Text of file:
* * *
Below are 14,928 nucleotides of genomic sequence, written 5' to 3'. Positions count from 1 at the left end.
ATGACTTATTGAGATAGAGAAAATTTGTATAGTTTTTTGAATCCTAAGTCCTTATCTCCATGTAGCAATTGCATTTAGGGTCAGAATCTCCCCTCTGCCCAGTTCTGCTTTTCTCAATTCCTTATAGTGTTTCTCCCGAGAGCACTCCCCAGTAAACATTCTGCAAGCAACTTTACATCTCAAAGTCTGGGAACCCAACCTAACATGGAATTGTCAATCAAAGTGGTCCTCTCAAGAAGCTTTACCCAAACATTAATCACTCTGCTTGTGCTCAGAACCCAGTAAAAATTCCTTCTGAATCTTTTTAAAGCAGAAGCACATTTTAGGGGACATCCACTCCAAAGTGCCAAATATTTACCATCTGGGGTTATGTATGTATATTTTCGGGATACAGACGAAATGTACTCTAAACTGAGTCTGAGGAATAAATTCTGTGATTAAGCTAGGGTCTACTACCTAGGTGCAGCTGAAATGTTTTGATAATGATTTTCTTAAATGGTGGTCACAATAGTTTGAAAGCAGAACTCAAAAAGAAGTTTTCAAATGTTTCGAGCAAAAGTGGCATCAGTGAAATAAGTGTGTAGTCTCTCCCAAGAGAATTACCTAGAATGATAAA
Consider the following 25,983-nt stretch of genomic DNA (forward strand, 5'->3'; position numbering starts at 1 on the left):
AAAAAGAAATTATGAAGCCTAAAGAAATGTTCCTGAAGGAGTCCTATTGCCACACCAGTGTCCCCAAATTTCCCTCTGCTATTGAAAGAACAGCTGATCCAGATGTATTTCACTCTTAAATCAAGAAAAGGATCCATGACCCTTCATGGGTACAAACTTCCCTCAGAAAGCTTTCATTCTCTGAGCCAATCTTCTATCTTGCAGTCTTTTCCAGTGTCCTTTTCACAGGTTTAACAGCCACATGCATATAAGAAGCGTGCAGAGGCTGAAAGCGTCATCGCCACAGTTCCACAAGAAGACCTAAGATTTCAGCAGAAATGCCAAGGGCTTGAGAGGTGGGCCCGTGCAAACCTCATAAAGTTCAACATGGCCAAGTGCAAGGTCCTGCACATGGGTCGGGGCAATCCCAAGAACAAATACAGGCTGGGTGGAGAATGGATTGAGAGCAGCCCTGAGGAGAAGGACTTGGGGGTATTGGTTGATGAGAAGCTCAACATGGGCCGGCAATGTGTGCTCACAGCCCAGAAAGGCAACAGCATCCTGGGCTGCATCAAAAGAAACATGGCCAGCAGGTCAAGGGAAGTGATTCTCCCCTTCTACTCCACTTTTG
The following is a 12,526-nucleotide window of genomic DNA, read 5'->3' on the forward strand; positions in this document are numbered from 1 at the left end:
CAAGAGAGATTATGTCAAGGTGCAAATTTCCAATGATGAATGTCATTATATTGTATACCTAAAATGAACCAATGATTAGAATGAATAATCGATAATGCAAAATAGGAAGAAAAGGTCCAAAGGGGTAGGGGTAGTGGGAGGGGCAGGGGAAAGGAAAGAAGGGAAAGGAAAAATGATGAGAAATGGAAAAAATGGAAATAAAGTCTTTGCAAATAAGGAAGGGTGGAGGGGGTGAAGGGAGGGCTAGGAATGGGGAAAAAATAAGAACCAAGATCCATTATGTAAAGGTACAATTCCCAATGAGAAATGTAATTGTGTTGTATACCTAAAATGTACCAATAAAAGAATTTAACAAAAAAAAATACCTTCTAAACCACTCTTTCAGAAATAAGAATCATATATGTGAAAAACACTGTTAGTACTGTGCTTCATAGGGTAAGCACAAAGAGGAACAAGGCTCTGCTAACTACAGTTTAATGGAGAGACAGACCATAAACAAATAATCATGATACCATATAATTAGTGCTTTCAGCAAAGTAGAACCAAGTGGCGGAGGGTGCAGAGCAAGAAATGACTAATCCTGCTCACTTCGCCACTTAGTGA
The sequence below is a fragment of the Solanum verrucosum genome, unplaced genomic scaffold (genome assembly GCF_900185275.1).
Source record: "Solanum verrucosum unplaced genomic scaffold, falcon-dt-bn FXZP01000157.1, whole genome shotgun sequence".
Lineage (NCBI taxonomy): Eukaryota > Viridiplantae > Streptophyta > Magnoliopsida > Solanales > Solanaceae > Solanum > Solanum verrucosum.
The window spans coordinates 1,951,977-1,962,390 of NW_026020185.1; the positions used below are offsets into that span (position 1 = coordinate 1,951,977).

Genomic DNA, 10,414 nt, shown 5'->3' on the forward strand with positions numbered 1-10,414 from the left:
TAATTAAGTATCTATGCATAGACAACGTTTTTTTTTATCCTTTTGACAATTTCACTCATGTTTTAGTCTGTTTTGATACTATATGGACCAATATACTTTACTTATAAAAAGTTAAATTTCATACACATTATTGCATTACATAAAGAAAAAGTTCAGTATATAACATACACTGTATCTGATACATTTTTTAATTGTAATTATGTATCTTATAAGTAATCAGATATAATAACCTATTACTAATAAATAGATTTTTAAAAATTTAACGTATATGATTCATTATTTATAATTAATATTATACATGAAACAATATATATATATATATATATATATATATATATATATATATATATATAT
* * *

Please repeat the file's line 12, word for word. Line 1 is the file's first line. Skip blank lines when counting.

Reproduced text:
TAATTAAGTATCTATGCATAGACAACGTTTTTTTTTATCCTTTTGACAATTTCACTCATGTTTTAGTCTGTTTTGATACTATATGGACCAATATACTTTACTTATAAAAAGTTAAATTTCATACACATTATTGCATTACATAAAGAAAAAGTTCAGTATATAACATACACTGTATCTGATACATTTTTTAATTGTAATTATGTATCTTATAAGTAATCAGATATAATAACCTATTACTAATAAATAGATTTTTAAAAATTTAACGTATATGATTCATTATTTATAATTAATATTATACATGAAACAATATATATATATATATATATATATATATATATATATATATATATATAT